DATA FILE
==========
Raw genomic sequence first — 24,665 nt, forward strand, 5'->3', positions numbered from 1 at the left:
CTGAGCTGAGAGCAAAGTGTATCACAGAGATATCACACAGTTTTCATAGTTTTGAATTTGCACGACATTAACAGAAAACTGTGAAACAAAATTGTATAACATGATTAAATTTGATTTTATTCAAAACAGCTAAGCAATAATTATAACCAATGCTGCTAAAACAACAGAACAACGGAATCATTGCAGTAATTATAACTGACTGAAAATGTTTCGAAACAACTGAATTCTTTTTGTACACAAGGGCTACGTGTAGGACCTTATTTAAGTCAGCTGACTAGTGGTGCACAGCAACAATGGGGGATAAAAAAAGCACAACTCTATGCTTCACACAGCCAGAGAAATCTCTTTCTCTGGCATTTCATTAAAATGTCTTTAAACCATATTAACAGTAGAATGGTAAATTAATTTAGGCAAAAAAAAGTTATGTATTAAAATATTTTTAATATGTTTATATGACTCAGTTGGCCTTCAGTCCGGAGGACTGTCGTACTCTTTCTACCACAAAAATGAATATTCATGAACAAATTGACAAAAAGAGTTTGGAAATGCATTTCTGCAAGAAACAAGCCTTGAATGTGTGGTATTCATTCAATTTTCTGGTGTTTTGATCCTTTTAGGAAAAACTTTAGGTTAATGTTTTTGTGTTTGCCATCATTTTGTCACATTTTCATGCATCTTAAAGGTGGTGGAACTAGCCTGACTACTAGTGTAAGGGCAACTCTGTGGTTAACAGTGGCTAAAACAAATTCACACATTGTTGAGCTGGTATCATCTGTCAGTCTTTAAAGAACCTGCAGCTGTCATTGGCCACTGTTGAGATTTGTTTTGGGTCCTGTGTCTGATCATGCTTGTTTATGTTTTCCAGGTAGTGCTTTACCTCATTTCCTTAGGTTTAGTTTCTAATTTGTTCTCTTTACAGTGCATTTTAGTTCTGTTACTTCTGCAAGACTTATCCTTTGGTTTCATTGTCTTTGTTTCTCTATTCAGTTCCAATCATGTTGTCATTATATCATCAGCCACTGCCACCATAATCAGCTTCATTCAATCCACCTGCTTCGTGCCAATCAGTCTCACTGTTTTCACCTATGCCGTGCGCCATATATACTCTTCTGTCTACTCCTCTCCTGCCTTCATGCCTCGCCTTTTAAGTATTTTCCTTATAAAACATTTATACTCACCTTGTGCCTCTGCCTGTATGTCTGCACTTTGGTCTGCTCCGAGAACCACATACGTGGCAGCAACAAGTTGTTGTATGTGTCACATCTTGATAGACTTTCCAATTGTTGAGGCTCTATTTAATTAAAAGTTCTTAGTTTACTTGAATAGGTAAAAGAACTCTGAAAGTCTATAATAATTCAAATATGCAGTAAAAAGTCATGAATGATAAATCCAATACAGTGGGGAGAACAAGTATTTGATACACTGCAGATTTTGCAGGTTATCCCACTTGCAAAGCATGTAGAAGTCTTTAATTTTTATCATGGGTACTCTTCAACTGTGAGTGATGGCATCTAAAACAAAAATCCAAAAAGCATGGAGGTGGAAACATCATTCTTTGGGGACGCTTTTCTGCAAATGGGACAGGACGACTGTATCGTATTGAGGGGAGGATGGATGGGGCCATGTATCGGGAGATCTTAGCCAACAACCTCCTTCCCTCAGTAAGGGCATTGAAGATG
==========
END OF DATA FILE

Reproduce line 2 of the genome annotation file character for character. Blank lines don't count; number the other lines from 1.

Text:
CTGAGCTGAGAGCAAAGTGTATCACAGAGATATCACACAGTTTTCATAGTTTTGAATTTGCACGACATTAACAGAAAACTGTGAAACAAAATTGTATAACATGATTAAATTTGATTTTATTCAAAACAGCTAAGCAATAATTATAACCAATGCTGCTAAAACAACAGAACAACGGAATCATTGCAGTAATTATAACTGACTGAAAATGTTTCGAAACAACTGAATTCTTTTTGTACACAAGGGCTACGTGTAGGACCTTATTTAAGTCAGCTGACTAGTGGTGCACAGCAACAATGGGGGATAAAAAAAGCACAACTCTATGCTTCACACAGCCAGAGAAATCTCTTTCTCTGGCATTTCATTAAAATGTCTTTAAACCATATTAACAGTAGAATGGTAAATTAATTTAGGCAAAAAAAAGTTATGTATTAAAATATTTTTAATATGTTTATATGACTCAGTTGGCCTTCAGTCCGGAGGACTGTCGTACTCTTTCTACCACAAAAATGAATATTCATGAACAAATTGACAAAAAGAGTTTGGAAATGCATTTCTGCAAGAAACAAGCCTTGAATGTGTGGTATTCATTCAATTTTCTGGTGTTTTGATCCTTTTAGGAAAAACTTTAGGTTAATGTTTTTGTGTTTGCCATCATTTTGTCACATTTTCATGCATCTTAAAGGTGGTGGAACTAGCCTGACTACTAGTGTAAGGGCAACTCTGTGGTTAACAGTGGCTAAAACAAATTCACACATTGTTGAGCTGGTATCATCTGTCAGTCTTTAAAGAACCTGCAGCTGTCATTGGCCACTGTTGAGATTTGTTTTGGGTCCTGTGTCTGATCATGCTTGTTTATGTTTTCCAGGTAGTGCTTTACCTCATTTCCTTAGGTTTAGTTTCTAATTTGTTCTCTTTACAGTGCATTTTAGTTCTGTTACTTCTGCAAGACTTATCCTTTGGTTTCATTGTCTTTGTTTCTCTATTCAGTTCCAATCATGTTGTCATTATATCATCAGCCACTGCCACCATAATCAGCTTCATTCAATCCACCTGCTTCGTGCCAATCAGTCTCACTGTTTTCACCTATGCCGTGCGCCATATATACTCTTCTGTCTACTCCTCTCCTGCCTTCATGCCTCGCCTTTTAAGTATTTTCCTTATAAAACATTTATACTCACCTTGTGCCTCTGCCTGTATGTCTGCACTTTGGTCTGCTCCGAGAACCACATACGTGGCAGCAACAAGTTGTTGTATGTGTCACATCTTGATAGACTTTCCAATTGTTGAGGCTCTATTTAATTAAAAGTTCTTAGTTTACTTGAATAGGTAAAAGAACTCTGAAAGTCTATAATAATTCAAATATGCAGTAAAAAGTCATGAATGATAAATCCAATACAGTGGGGAGAACAAGTATTTGATACACTGCAGATTTTGCAGGTTATCCCACTTGCAAAGCATGTAGAAGTCTTTAATTTTTATCATGGGTACTCTTCAACTGTGAGTGATGGCATCTAAAACAAAAATCCAAAAAGCATGGAGGTGGAAACATCATTCTTTGGGGACGCTTTTCTGCAAATGGGACAGGACGACTGTATCGTATTGAGGGGAGGATGGATGGGGCCATGTATCGGGAGATCTTAGCCAACAACCTCCTTCCCTCAGTAAGGGCATTGAAGATG